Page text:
We corner the market on finding good content 😎  

View this email in your browser

Recently, I had a tweet that got a lot of engagement:

It had 58,000+ impressions and 450+ engagements -- far more than my typical tweet.

While it was nice to receive likes, retweets and comments, the benefits didn’t extend further. For example:

I didn’t see a surge of new followers.

My Twitter profile invites people to subscribe to this newsletter, but I didn’t see sign-ups as a result of the tweet.

I equate this to a B2B brand that creates a “viral hit.” They’ll get tens of thousands of clicks, views or likes, but zero email sign-ups, zero leads and zero sales opportunities.

The lesson?

A popular tweet or a viral video are one-hit wonders, your fifteen minutes of fame. 

People chuckle, they laugh, they retweet, they move on. Soon enough, you’re forgotten.

Here’s what you can do.

Keep showing up 👋

Keep a consistent presence. Continue to share interesting thoughts and interesting articles. Become known for the sum total of what you do -- it’s more meaningful than being known for a single tweet.

Get people to remember your greatest hits, not your one-hit wonder.

When people see your consistency, that’s when they’ll follow you and sign up for your newsletter.

Analyze 🤓

Figure out what made the tweet popular.

I think people liked my tweet because it captured semi-annoying things we’ve all experienced visiting websites.

The emojis may have drawn attention or made the tweet more entertaining.

Write this down in a notebook to help inform future tweets or posts.

Until next time,

Around the Corner

Are you on the right side of privacy?

Some consider GDPR and CCPA to be four-letter words 😀

As marketers, we run programs and campaigns to reach potential customers. GDPR and CCPA are regulations we need to comply with.

Marketers are consumers, too. On that front, GDPR, CCPA and related regulations serve our interests.

Kristen Hicks wrote a fabulous post on this topic. It includes a list of 10 steps to be on the right side of privacy.

Read it on the Velocitize blog.

SEO myths

SEO myths are the original fake news.

I think that half of what’s said about SEO is a myth. I’ve been guilty of spreading myths myself.

This article references the Google Honeymoon Period, something new that I learned.

Read it at Search Engine Land.

HOLD ON! ✋🛑✋

Last week, I shared this article on Twitter. Rosemary Brisco contacted me privately to share her thoughts.

Under "Myth #7: Keywords are key," the Search Engine Land author writes, "Keywords are unlikely to have any desirable impact on CTR..."

Rosemary disagrees.

With her permission, I'm including her response:

Google is getting very good about understanding what a page is about and it does that by understanding the topic and subtopics the page is talking about but also looks at other signals such as inbound links.  

To say Keywords are not relevant is a mistake.

Certainly the days of using stuffing keyword meta tags and using the same words a hundred times on the page are gone, but content creators still need to understand what the users will be searching for so they can address and answer those questions.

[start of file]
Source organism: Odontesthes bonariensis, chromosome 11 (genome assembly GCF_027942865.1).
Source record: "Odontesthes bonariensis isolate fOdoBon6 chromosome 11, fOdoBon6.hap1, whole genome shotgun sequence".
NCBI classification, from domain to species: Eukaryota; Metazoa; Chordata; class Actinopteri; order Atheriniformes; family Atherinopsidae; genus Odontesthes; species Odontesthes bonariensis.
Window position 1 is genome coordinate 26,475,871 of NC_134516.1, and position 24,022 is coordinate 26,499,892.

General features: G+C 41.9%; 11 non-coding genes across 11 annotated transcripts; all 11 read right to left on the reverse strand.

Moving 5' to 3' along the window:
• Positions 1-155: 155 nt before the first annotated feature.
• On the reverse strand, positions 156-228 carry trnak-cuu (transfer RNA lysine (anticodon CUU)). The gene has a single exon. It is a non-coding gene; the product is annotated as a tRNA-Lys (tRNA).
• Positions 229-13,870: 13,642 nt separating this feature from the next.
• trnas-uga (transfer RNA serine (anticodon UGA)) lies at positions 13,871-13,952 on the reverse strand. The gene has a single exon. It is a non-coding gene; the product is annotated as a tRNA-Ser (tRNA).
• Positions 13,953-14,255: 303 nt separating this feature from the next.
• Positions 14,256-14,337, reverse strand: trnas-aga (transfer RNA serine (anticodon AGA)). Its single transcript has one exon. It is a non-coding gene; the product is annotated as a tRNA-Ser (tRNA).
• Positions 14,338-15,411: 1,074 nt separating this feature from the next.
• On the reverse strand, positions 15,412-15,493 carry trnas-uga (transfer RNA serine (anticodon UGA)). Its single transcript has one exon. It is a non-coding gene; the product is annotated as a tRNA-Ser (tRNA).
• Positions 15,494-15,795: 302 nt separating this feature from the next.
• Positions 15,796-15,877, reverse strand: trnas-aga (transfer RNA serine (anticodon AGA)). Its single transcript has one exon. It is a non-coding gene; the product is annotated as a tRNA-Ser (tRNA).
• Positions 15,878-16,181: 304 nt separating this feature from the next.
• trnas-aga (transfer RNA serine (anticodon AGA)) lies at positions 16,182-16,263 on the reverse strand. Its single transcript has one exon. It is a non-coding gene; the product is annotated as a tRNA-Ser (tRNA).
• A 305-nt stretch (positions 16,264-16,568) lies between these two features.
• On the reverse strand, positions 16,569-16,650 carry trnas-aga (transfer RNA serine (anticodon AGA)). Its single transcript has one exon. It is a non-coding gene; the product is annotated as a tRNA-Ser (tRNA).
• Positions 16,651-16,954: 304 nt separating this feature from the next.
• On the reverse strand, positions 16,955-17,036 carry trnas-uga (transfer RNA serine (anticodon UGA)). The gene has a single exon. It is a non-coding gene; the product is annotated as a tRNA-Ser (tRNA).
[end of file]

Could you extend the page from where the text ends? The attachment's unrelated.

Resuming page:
Then they need to talk about the topics people are searching for.

Google still bolds the search queries in SERPs. Below is a screenshot of the top organic listings for the search query: ecommerce fraud detection machine learning

Content creators who use the same words people are searching for in their content also improve their change for higher click throughs from SERPs because Google calls them out by bolding them.

Thank you, Rosemary!

Next Meetup
How to Supercharge Demand Generation With Conversation

Marketers compete for the attention of prospects in a world of digital marketing.

In this presentation, Mari Anne Vanella, Founder and CEO of The Vanella Group, will show us how personalization and segmentation can be greatly enhanced by direct engagement with prospects.

You’ll understand how to be in the right place at the right time to grow revenue.


December 10, 2019 at 6:30pm.


155 Bovet Road, San Mateo, CA 94402

Note: Thanks to our sponsors, Hushly, 3Q Digital and ToTheWeb.
Twitter Corner
In each newsletter, I recommend a Twitter user to follow.

This week, I recommend Katie Robbert (@katierobbert).

Katie is Co-founder & CEO of Trust Insights.

Along with Kerry O'Shea Gorgone, Katie hosts one of my favorite podcasts, "Punch Out with Katie and Kerry."

I recently interviewed Katie on the Leadtail blog.
Podcast Corner
I need suggestions! 👋

One genre that I enjoy is true crime podcasts.

Let me know if you have any to recommend. Thank you!
In Your Corner
This article at features chef Paul Ma.

Mr. Ma's business, Paul Ma's Chinese Kitchen, was based in my hometown, Yorktown Heights, NY.

Ma's daughters went to the same Chinese school as me.

At the Chinese school, he directed some plays I acted in.

So neat to see him featured in the article.
Thankful Corner
Thankful to James Tennant for including my thoughts about content marketing in this post about 2020 trends.
Copyright © 2019 Bay Area Content Marketing Meetup, All rights reserved.

Want to change how you receive these emails?
You can update your preferences or unsubscribe from this list.

Email Marketing Powered by Mailchimp